Related Article: New Ventures Go IPO Continuously As “Psychedelics” Enter the Mental Health Market


Barriers to Psychedelics


Just like any other drugs, the FDA and other regulatory bodies have set out well-defined drug development roadmaps for turning psychedelics into therapeutics. This involves gold-standard, randomized, placebo-controlled clinical trials that can demonstrate the safety and efficacy of the treatments in treating mental illness. 

Other obstacles that must be overcome include DEA (Drug Enforcement Administration) scheduling (guidelines that determine the medicinal potential of a drug and the likelihood that it may be abused), stigma and decades of misinformation. The generation of positive safety and efficacy study data will be critical in overturning these obstacles, said Drysdale. 

Commercially, classic psychedelics may be a difficult sell as many of them require the patient to be treated in a clinic for 8-10 or more hours. New psychedelic molecules would need to be designed to significantly reduce time in the clinic, clinical supervision and system costs. 

Classic psychedelics may come with risks and side effects that could complicate their use. In a recent Phase 2 study, about 30% of patients experienced transient nausea and headache – these are the most common side effects. 

Patient responses to classic psychedelics can be highly variable as psilocybin is a prodrug. Prodrugs need to be metabolized in order to be active; that metabolic process varies across individuals, which may lead to unpredictable outcomes in some patients. 

Related Article: History on Depression Therapy: the Past and the Psychedelic Future


Psilocybin Analogs and Their Benefits 


Given the potential side effects of psilocybin, it would make sense if next-generation molecules act faster and leave the body quicker. This could be achieved by modifying the original psychedelic molecule, creating analogs. A number of companies, such as Massachusetts-based Lenham Pharmaceuticals and Toronto-based Mindset Pharma, have launched preclinical efforts into psilocybin and DMT analogs.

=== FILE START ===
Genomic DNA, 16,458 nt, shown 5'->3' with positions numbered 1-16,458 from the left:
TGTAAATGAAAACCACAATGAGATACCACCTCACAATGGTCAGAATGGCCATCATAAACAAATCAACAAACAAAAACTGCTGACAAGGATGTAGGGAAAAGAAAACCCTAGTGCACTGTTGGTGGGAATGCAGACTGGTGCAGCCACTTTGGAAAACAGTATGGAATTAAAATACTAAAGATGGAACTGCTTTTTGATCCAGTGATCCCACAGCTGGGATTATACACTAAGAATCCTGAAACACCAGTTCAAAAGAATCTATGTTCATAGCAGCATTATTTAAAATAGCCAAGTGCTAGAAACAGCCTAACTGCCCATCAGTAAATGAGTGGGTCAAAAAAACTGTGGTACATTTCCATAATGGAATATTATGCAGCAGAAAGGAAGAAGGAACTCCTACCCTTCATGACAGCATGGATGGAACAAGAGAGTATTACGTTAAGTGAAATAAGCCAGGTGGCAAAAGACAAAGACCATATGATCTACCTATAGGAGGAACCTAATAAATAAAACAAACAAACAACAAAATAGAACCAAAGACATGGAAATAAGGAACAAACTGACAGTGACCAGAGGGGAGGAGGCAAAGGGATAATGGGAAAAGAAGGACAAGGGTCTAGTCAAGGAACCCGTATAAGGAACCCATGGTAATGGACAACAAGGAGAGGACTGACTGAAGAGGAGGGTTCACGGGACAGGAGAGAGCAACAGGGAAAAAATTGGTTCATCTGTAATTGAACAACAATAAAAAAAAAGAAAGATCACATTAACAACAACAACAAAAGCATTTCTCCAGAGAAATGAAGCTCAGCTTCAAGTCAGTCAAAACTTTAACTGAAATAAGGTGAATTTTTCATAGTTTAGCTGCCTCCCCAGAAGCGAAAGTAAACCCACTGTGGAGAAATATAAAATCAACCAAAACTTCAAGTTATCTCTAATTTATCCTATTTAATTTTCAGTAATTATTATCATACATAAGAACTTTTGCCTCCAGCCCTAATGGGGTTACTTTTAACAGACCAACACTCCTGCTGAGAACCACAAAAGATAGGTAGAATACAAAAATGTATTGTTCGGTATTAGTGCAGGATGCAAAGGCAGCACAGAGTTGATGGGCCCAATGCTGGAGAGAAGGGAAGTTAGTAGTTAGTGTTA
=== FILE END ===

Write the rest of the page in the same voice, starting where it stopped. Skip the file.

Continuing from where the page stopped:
Deuteration, the process of adding deuterium to a molecule, is one of the ways to change a drug’s properties. Cybin has taken to deuterating its psilocybin, and is expecting to initiate human trials later this year. Its analogs, CYB003 and CYB004, are designed to bypass the metabolism from prodrug to active drug, and penetrate the brain more efficiently. This may allow the patient to experience the therapeutic effect at lower doses, with reduced side effects such as headache and nausea. In preclinical models, CYB003 treatment leads to at least a 50% reduction in variability compared to oral psilocybin, suggesting more predictable outcomes. The investigational drugs are indicated for Major Depressive Disorder (MDD), Alcohol Use Disorder (AUD) and anxiety disorders. 

“We believe that optimizing psychedelic molecules for fast onset of action, short treatment duration, and reduced side effects could potentially improve patient outcomes, and reduce treatment time and costs,” said Drysdale. “This could decrease the burden on patients who rely on daily antidepressants for treatment, and the burden of mental health on our communities.”